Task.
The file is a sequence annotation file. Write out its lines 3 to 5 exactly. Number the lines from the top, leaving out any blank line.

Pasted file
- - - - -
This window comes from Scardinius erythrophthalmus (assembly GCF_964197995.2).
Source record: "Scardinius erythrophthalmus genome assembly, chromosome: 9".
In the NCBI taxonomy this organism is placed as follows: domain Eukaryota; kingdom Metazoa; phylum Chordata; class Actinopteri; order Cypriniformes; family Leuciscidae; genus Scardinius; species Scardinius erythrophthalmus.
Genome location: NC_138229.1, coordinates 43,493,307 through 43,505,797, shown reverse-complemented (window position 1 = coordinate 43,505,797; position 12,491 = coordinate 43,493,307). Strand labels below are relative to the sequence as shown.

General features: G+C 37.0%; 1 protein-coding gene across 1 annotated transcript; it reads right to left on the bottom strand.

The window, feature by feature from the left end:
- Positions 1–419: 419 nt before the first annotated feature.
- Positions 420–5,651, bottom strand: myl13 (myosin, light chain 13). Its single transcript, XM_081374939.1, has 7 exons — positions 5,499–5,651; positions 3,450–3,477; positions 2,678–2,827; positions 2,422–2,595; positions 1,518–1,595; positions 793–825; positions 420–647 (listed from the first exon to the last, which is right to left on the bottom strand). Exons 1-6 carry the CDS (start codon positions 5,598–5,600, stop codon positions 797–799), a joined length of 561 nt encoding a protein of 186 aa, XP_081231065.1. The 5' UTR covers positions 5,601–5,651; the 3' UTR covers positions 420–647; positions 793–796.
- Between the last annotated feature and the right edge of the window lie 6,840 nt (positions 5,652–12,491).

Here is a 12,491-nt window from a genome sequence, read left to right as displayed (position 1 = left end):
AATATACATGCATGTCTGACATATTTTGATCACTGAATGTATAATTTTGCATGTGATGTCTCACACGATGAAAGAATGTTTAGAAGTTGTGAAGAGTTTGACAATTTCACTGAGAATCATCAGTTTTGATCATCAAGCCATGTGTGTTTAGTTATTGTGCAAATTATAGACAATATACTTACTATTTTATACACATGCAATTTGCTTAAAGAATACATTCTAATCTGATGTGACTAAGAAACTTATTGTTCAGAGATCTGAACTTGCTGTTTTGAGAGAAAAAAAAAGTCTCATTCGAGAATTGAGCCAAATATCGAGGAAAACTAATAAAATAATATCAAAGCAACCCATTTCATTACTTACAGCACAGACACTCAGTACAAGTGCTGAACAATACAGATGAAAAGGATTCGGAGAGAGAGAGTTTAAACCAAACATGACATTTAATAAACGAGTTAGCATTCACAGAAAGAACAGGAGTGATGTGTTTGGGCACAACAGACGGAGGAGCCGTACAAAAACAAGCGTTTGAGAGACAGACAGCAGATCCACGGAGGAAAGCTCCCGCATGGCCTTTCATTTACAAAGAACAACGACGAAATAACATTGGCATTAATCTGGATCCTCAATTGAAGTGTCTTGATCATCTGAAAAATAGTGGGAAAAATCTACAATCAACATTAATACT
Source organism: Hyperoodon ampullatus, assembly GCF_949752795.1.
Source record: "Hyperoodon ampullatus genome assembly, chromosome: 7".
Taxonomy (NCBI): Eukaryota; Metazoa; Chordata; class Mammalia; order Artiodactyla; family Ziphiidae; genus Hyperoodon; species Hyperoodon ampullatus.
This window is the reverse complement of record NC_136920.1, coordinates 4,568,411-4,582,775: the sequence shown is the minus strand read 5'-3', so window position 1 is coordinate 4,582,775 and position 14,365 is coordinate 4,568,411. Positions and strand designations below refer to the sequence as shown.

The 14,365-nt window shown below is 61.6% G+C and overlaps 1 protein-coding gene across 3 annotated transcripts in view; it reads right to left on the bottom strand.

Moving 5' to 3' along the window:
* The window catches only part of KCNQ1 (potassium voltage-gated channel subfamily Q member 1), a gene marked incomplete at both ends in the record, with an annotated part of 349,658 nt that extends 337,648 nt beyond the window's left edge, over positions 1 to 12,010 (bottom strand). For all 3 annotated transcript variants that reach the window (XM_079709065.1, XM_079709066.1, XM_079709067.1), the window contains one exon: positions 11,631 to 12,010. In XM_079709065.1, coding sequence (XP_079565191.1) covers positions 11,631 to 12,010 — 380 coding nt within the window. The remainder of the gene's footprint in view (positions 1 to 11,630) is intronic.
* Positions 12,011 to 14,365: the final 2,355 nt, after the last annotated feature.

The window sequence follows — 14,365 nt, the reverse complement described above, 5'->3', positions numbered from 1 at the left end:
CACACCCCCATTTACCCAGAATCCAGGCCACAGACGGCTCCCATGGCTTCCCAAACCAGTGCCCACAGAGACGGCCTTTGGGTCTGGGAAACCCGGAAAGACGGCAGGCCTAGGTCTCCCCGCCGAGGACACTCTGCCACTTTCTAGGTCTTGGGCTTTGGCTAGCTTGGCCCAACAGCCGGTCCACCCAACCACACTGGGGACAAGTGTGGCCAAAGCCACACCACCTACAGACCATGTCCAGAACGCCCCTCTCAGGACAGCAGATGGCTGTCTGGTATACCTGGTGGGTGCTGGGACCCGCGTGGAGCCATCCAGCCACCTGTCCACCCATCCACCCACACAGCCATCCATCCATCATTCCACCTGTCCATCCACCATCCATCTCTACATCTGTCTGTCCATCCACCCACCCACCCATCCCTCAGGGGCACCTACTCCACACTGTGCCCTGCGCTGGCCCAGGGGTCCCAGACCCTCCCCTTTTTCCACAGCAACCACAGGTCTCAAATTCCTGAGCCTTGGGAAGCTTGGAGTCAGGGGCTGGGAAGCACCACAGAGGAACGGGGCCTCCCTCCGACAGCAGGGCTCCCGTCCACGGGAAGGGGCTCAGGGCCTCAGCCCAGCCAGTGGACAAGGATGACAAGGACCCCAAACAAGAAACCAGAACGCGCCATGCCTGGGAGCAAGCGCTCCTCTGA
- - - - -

In the NCBI taxonomy this organism is placed as follows: domain Eukaryota; kingdom Metazoa; phylum Chordata; class Actinopteri; order Cypriniformes; family Leuciscidae; genus Scardinius; species Scardinius erythrophthalmus.
Genome location: NC_138229.1, coordinates 43,493,307 through 43,505,797, shown reverse-complemented (window position 1 = coordinate 43,505,797; position 12,491 = coordinate 43,493,307). Strand labels below are relative to the sequence as shown.

General features: G+C 37.0%; 1 protein-coding gene across 1 annotated transcript; it reads right to left on the bottom strand.